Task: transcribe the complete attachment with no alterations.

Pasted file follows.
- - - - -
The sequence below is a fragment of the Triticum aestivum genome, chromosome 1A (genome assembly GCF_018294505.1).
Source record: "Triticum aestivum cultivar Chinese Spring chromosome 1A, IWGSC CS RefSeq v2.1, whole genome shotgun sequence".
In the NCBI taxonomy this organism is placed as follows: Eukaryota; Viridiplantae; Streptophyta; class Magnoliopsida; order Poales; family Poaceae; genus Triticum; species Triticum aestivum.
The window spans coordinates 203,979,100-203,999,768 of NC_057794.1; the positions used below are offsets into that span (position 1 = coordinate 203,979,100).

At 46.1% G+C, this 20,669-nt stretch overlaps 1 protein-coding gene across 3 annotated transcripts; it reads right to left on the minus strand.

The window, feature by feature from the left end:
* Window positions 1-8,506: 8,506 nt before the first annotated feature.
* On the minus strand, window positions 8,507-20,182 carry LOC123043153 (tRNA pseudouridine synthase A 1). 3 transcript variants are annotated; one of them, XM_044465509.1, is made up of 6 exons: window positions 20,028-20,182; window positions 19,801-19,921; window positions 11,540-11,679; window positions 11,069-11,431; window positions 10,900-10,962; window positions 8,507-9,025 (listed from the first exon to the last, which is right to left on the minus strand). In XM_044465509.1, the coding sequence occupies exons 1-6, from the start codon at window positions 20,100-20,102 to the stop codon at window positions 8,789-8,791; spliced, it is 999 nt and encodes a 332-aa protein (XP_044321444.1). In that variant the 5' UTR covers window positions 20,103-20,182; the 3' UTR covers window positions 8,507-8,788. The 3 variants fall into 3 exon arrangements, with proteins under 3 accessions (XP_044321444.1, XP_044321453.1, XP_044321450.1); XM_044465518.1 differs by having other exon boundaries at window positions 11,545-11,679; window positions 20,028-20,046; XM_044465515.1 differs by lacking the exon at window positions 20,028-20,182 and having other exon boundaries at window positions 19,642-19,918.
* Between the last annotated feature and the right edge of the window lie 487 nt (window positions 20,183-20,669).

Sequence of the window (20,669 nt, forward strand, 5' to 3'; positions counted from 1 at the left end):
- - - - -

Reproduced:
The sequence below is a fragment of the Triticum aestivum genome, chromosome 1A (genome assembly GCF_018294505.1).
Source record: "Triticum aestivum cultivar Chinese Spring chromosome 1A, IWGSC CS RefSeq v2.1, whole genome shotgun sequence".
In the NCBI taxonomy this organism is placed as follows: Eukaryota; Viridiplantae; Streptophyta; class Magnoliopsida; order Poales; family Poaceae; genus Triticum; species Triticum aestivum.
The window spans coordinates 203,979,100-203,999,768 of NC_057794.1; the positions used below are offsets into that span (position 1 = coordinate 203,979,100).

At 46.1% G+C, this 20,669-nt stretch overlaps 1 protein-coding gene across 3 annotated transcripts; it reads right to left on the minus strand.

The window, feature by feature from the left end:
* Window positions 1-8,506: 8,506 nt before the first annotated feature.
* On the minus strand, window positions 8,507-20,182 carry LOC123043153 (tRNA pseudouridine synthase A 1). 3 transcript variants are annotated; one of them, XM_044465509.1, is made up of 6 exons: window positions 20,028-20,182; window positions 19,801-19,921; window positions 11,540-11,679; window positions 11,069-11,431; window positions 10,900-10,962; window positions 8,507-9,025 (listed from the first exon to the last, which is right to left on the minus strand). In XM_044465509.1, the coding sequence occupies exons 1-6, from the start codon at window positions 20,100-20,102 to the stop codon at window positions 8,789-8,791; spliced, it is 999 nt and encodes a 332-aa protein (XP_044321444.1). In that variant the 5' UTR covers window positions 20,103-20,182; the 3' UTR covers window positions 8,507-8,788. The 3 variants fall into 3 exon arrangements, with proteins under 3 accessions (XP_044321444.1, XP_044321453.1, XP_044321450.1); XM_044465518.1 differs by having other exon boundaries at window positions 11,545-11,679; window positions 20,028-20,046; XM_044465515.1 differs by lacking the exon at window positions 20,028-20,182 and having other exon boundaries at window positions 19,642-19,918.
* Between the last annotated feature and the right edge of the window lie 487 nt (window positions 20,183-20,669).

Sequence of the window (20,669 nt, forward strand, 5' to 3'; positions counted from 1 at the left end):